by Darrell Jobman, Editor-in-Chief


The dollar was unable to strengthen through 1.3550 against the Euro on Friday and weakened steadily to lows around 1.3680 even though the US economic data was stronger than expected. Overall risk aversion lifted during the day which put downward pressure on the US dollar and yen.

US new home sales rose 2.8% in July to an annual rate of 870,000. There was an increase in the median price, but average prices fell while there was a small decline in inventories over the month. The data will help ease immediate fears over the housing sector, but the existing sales data will be watched closely on Monday. There will still be concerns over an underlying deterioration in the sector as sub-prime turmoil undermines the wider market due to tighter lending standards.

Elsewhere, durable goods orders rose a strong 5.9% in July, the largest increase for 10 months, with an underlying 3.7% increase over the month.

ECB sources on Friday stated that references this week to the August 2nd policy statement, when the ECB referred to the need for strong vigilance, was designed to keep policy options open for the September meeting rather than signal an interest rate increase. This will maintain uncertainty over the September outcome and ECB comments will continue to be watched closely with ECB chairman due to speak on Monday.

If European credit market conditions improve, there will be speculation that rates will be increased in October at the latest even if rates are held steady in September with the bank very reluctant to abandon an interest rate tightening.

Source: VantagePoint Software, Market Technologies, LLC


The yen strengthened in late Asian trading on Friday with an advance to 115.50 against the dollar, but failed to hold the gains and weakened back beyond 116.0 level as risk tolerances continued to fluctuate. The yen weakened back to 159.0 against the Euro.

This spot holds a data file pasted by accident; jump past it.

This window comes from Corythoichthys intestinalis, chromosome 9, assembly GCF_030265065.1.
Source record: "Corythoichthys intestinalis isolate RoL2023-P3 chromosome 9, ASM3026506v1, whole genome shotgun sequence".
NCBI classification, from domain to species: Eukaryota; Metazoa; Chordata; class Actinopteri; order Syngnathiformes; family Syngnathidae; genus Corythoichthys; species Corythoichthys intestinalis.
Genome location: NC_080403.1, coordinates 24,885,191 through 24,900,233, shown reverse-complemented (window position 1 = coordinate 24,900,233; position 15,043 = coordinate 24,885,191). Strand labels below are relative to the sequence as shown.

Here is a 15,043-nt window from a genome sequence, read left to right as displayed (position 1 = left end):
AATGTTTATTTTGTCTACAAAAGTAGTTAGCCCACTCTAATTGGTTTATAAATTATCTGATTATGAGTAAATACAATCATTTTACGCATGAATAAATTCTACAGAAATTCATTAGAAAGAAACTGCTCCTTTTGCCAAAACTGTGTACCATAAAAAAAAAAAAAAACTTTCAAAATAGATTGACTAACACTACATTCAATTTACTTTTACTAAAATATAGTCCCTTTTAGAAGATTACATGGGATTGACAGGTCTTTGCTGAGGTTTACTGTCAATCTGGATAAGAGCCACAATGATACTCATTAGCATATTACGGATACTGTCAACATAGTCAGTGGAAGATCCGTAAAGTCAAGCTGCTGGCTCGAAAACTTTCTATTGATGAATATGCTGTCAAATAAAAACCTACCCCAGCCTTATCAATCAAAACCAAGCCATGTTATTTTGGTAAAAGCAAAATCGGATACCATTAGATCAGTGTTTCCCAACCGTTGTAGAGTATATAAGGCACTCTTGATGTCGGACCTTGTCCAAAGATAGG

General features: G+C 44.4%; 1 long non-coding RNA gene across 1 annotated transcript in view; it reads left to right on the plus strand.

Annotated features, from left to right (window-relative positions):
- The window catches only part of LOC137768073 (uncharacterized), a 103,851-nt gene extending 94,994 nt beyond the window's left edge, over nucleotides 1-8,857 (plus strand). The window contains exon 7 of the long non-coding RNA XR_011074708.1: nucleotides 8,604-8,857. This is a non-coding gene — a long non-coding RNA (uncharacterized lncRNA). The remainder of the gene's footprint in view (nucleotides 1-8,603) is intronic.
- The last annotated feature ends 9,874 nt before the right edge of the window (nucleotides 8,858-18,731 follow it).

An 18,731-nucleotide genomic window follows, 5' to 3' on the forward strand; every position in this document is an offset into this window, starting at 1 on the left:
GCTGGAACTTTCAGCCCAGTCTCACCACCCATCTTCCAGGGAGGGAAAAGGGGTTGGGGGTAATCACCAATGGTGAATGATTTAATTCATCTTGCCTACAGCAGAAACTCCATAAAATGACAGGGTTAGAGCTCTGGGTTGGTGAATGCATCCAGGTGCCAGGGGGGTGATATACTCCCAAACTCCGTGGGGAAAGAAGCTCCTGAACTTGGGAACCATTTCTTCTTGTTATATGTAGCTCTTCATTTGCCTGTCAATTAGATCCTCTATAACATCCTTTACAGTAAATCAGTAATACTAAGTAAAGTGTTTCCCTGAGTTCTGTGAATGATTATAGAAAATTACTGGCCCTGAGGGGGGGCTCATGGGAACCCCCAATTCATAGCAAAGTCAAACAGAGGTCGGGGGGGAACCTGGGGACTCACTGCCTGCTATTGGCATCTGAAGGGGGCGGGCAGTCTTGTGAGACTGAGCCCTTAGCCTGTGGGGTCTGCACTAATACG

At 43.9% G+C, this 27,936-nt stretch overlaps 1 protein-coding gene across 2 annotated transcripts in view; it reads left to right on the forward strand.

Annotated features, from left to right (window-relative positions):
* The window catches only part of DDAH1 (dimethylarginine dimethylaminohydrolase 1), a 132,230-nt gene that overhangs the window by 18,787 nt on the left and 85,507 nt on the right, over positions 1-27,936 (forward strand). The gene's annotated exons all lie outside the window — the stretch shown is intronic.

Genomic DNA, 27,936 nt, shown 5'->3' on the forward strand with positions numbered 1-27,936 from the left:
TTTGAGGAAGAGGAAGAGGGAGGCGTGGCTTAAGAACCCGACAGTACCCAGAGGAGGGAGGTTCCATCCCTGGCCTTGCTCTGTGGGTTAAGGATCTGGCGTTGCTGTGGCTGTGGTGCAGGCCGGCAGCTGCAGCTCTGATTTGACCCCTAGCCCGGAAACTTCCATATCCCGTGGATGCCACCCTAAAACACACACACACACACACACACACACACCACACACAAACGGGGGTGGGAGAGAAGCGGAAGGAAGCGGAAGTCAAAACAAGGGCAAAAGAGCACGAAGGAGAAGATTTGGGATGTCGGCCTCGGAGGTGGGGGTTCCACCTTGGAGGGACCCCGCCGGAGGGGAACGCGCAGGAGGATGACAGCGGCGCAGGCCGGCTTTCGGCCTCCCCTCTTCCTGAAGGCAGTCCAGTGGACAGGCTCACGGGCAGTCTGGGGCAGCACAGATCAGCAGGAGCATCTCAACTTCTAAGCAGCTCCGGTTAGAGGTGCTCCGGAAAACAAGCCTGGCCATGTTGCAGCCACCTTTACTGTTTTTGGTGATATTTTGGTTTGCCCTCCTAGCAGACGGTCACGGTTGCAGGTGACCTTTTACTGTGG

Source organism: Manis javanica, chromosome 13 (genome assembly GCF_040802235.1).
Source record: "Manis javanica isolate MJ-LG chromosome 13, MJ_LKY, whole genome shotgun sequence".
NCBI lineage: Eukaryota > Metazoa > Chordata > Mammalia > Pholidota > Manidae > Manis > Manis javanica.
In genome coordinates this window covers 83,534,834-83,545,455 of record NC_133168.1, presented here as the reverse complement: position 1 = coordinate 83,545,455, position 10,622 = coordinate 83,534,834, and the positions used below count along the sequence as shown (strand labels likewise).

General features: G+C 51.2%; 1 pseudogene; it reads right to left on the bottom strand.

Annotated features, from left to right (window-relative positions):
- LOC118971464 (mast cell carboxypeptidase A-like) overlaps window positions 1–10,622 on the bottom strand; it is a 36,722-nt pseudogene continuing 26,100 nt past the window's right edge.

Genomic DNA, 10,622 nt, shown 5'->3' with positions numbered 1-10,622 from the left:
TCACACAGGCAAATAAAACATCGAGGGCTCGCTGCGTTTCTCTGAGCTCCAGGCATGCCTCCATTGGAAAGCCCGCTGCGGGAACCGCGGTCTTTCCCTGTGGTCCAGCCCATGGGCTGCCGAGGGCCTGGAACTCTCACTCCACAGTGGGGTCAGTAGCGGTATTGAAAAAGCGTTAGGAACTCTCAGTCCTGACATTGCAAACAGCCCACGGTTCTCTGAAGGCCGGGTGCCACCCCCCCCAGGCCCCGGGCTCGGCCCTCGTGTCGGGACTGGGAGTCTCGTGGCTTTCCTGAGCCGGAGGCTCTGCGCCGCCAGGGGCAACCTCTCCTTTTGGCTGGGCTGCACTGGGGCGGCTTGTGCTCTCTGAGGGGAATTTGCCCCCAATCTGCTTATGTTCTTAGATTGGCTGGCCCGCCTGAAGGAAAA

The stronger than expected US data provided no support to the yen, especially as the data helped trigger a general recovery in stock markets. This combination helped support carry trades with renewed interest in high-yield currencies which also put downward pressure on the Japanese currency. There will, however, still be significant caution over underlying credit stresses which will limit selling pressure.

The corporate services prices index rose 1.6% in the year to July which was the fastest increase for 15 years. The acceleration will tend to increase pressure for a Bank of Japan monetary policy tightening over the next few months.


Sterling weakened back to below the 2.00 level against the dollar in early Europe on Friday before strengthening to highs of 2.0130 as the US dollar came under widespread selling pressure with the UK currency drifting weaker against the Euro.

Second-quarter UK GDP was unrevised at 0.8% to give annual growth of 3.0%. The breakdown of the data was less favourable for the economy with growth dependent on consumer spending. A quarterly downturn in investment and exports will maintain concerns over the sustainability of growth given that the consumer sector is overstretched.

Markets will be looking much more closely at forward-looking data to determine whether the market stresses will undermine the housing sector and wider economy. The latest Hometrack price survey indicated that prices were unchanged in August with the annual increase slowing to 5.4% from 5.9% previously.

Swiss franc

The Swiss currency was able to hold ground against the Euro for much of Friday even though there was a strengthening in global stock markets. The franc weakened in late Europe as there were fresh gains for high-yield currencies while the Swiss currency also hit resistance close to 1.20 against the US dollar.

The Swiss currency will tend to weaken if there is a sustained improvement in risk conditions, but underlying demand for the franc is still likely to remain strong which will limit losses.

Australian dollar

The Australian dollar has remained firm over the past 24 hours with a peak close to 0.8250 in local trading before a retreat back towards 0.82 in early Europe on Friday. The Australian currency was able to consolidate above the 0.82 level with renewed gains to 0.8265 in US trading as high-yield currencies strengthened.

The domestic trading incentives remained limited with global risk conditions still dominant. The domestic data will be watched more closely over the following week, although risk conditions will still dominate with the currency gaining ground if there is a sustained improvement in credit conditions.

Source: VantagePoint Software, Market Technologies, LLC